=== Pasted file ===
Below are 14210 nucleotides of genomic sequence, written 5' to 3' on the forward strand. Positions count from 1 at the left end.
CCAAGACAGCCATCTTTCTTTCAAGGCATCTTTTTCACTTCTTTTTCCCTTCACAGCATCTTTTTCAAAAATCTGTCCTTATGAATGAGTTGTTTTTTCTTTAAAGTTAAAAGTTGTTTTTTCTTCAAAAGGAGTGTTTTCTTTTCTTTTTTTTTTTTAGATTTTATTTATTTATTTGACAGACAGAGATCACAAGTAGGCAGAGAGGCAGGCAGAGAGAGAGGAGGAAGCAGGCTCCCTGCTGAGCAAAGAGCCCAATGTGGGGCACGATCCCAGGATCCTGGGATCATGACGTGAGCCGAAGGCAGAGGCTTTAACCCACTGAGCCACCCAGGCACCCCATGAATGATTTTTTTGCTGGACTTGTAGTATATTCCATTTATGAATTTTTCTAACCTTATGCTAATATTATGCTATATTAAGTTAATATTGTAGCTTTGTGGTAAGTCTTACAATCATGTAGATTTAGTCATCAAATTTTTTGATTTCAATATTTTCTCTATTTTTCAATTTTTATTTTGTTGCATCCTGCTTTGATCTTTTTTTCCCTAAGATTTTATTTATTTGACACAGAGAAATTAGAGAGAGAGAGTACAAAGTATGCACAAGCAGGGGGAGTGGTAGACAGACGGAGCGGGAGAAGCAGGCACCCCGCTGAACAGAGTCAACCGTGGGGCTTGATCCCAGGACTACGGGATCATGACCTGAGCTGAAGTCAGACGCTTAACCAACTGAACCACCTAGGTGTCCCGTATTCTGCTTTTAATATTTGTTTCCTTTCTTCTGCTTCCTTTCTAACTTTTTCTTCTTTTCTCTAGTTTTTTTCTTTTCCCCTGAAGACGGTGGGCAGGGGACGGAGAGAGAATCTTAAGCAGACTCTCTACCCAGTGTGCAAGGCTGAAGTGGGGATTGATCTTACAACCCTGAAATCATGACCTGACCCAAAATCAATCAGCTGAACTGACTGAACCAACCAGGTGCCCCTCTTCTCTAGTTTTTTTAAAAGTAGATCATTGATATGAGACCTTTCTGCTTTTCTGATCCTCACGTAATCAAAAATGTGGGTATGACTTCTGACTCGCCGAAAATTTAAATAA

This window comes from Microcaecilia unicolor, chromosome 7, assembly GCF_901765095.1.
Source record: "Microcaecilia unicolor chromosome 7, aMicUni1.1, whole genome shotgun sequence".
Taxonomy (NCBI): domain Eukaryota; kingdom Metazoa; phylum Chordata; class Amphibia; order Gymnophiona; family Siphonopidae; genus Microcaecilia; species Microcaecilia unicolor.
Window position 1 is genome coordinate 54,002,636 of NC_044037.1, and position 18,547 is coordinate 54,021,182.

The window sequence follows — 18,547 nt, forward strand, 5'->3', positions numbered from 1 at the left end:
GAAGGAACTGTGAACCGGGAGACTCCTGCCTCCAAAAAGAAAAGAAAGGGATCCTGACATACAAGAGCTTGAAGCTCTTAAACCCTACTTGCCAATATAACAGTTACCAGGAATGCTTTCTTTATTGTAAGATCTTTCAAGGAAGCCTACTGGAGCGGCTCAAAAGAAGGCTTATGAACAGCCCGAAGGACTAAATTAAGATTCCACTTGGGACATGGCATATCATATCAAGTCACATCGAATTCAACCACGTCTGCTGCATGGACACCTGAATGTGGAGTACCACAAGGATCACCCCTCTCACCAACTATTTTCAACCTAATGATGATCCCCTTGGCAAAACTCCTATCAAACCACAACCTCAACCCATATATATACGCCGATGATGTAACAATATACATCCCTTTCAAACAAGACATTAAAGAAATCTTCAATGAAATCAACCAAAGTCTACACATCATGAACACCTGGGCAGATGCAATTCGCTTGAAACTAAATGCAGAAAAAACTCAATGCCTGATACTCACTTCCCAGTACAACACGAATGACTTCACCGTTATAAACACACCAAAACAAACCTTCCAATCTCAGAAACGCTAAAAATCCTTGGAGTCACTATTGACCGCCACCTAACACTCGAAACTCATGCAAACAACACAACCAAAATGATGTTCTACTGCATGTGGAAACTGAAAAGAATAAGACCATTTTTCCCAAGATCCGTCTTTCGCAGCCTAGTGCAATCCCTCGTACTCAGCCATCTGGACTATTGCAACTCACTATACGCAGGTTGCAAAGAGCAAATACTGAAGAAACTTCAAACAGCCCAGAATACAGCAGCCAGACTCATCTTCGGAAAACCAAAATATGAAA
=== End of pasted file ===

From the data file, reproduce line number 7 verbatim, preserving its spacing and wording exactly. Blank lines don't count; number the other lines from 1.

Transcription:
The window sequence follows — 18,547 nt, forward strand, 5'->3', positions numbered from 1 at the left end: